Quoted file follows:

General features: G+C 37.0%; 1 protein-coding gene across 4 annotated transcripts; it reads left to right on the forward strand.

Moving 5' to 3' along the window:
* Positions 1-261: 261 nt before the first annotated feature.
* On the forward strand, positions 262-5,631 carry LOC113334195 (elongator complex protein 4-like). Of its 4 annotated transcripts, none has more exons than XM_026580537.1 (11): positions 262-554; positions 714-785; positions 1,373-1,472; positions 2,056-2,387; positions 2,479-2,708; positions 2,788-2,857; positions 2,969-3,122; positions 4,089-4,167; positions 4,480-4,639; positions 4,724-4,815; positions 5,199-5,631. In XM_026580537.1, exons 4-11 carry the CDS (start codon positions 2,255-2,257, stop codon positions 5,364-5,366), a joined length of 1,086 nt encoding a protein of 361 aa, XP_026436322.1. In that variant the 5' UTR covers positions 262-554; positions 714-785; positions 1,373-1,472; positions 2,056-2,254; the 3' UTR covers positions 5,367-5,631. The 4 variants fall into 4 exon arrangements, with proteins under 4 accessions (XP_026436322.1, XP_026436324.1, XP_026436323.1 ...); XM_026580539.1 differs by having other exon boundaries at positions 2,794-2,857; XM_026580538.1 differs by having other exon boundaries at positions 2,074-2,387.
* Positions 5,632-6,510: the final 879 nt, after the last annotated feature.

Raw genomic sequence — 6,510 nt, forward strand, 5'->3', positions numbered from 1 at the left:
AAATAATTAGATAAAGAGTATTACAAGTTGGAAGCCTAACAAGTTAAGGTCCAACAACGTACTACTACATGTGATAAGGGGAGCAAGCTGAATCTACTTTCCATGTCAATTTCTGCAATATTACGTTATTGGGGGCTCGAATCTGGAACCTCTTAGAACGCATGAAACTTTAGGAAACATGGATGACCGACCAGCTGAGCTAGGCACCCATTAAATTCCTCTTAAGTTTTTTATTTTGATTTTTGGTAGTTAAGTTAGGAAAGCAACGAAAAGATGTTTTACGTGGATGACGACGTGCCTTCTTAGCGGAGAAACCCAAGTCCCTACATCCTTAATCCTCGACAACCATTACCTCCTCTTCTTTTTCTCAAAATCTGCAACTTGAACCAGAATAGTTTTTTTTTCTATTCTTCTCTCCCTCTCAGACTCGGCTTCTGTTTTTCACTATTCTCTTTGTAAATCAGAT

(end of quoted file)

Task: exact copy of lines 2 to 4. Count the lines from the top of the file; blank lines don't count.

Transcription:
Moving 5' to 3' along the window:
* Positions 1-261: 261 nt before the first annotated feature.
* On the forward strand, positions 262-5,631 carry LOC113334195 (elongator complex protein 4-like). Of its 4 annotated transcripts, none has more exons than XM_026580537.1 (11): positions 262-554; positions 714-785; positions 1,373-1,472; positions 2,056-2,387; positions 2,479-2,708; positions 2,788-2,857; positions 2,969-3,122; positions 4,089-4,167; positions 4,480-4,639; positions 4,724-4,815; positions 5,199-5,631. In XM_026580537.1, exons 4-11 carry the CDS (start codon positions 2,255-2,257, stop codon positions 5,364-5,366), a joined length of 1,086 nt encoding a protein of 361 aa, XP_026436322.1. In that variant the 5' UTR covers positions 262-554; positions 714-785; positions 1,373-1,472; positions 2,056-2,254; the 3' UTR covers positions 5,367-5,631. The 4 variants fall into 4 exon arrangements, with proteins under 4 accessions (XP_026436322.1, XP_026436324.1, XP_026436323.1 ...); XM_026580539.1 differs by having other exon boundaries at positions 2,794-2,857; XM_026580538.1 differs by having other exon boundaries at positions 2,074-2,387.